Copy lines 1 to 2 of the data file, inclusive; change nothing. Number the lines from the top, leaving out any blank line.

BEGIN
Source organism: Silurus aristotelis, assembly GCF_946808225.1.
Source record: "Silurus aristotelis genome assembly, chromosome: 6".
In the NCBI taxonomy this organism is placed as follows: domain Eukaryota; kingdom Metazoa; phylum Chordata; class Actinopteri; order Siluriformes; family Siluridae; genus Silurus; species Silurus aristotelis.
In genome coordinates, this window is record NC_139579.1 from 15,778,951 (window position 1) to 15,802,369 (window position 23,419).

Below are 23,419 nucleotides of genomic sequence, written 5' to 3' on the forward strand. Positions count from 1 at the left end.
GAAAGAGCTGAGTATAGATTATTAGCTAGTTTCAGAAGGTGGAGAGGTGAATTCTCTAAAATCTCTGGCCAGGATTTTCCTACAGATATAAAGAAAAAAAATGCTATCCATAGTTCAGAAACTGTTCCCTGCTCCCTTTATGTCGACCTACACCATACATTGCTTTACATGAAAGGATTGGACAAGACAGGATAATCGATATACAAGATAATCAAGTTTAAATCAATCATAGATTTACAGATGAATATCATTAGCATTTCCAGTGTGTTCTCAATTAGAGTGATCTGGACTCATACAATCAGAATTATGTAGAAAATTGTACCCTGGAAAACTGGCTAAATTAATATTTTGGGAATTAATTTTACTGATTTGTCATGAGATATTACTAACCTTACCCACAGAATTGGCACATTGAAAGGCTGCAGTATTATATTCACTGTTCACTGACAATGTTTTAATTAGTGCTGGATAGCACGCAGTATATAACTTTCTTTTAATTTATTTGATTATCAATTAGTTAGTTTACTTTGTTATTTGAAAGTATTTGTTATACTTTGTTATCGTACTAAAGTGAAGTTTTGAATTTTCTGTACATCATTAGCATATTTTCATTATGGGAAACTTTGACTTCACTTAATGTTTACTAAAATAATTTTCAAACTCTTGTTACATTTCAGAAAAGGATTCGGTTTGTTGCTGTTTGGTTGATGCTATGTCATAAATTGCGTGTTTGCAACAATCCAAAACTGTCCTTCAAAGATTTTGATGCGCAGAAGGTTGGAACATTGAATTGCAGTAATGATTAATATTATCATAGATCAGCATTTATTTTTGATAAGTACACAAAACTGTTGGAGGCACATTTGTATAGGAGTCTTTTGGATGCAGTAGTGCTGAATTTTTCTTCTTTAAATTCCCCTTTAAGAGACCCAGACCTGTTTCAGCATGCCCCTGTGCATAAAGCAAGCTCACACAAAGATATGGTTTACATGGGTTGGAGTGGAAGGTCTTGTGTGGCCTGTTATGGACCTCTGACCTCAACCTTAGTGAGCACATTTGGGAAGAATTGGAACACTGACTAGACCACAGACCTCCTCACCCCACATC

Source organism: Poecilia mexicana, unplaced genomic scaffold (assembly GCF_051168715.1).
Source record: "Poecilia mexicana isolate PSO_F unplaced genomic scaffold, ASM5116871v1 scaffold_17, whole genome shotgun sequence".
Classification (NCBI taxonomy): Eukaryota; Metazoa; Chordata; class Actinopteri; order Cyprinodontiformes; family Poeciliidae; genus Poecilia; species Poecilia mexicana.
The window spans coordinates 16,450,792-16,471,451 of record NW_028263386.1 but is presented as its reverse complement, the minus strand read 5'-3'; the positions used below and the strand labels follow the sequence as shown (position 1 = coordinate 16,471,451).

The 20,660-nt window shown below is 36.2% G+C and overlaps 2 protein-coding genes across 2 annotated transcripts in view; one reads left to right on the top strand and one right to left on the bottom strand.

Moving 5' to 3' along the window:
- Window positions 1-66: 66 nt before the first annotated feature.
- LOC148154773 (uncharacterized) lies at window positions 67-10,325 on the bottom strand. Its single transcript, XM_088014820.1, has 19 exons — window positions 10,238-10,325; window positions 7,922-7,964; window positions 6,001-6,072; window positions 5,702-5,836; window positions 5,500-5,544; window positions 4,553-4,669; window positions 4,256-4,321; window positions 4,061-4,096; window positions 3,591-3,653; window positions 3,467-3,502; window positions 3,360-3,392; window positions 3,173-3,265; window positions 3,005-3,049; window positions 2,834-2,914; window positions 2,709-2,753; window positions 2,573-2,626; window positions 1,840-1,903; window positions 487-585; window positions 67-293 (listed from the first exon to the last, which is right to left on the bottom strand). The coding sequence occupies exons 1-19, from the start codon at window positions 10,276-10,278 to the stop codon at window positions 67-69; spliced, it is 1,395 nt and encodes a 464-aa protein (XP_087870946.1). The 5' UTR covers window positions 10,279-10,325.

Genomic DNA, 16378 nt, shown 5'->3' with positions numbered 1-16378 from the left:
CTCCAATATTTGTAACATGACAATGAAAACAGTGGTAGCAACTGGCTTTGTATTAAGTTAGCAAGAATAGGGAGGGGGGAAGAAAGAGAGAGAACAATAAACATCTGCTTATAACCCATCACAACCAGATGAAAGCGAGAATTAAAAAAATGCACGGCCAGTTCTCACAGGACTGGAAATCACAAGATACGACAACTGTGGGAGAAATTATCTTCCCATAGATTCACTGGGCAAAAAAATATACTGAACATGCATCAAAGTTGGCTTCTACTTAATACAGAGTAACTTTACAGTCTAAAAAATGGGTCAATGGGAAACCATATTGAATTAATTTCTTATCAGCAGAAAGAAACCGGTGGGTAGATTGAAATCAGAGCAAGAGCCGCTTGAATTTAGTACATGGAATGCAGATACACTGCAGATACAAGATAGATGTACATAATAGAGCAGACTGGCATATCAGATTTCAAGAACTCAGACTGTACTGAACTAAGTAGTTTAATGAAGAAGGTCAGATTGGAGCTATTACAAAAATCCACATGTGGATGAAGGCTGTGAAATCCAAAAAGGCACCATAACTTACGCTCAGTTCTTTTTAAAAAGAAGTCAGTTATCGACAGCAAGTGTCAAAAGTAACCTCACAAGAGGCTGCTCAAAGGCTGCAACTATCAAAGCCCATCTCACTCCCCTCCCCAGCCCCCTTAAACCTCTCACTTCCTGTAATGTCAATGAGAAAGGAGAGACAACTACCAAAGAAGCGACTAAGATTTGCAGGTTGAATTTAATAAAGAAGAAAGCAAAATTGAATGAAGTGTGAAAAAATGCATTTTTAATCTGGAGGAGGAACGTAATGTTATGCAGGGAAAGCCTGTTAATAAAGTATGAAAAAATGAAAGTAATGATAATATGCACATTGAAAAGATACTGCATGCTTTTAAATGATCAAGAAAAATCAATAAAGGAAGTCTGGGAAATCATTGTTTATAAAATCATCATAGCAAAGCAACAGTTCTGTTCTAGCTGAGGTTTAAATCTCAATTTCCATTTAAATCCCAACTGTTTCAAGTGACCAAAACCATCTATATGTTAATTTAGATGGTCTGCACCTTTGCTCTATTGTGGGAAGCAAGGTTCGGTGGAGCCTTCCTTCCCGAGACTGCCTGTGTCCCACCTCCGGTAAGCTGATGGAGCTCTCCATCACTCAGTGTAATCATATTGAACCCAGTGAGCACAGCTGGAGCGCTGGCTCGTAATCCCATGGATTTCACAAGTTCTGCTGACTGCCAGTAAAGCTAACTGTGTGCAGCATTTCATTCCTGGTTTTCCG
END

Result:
Source organism: Silurus aristotelis, assembly GCF_946808225.1.
Source record: "Silurus aristotelis genome assembly, chromosome: 6".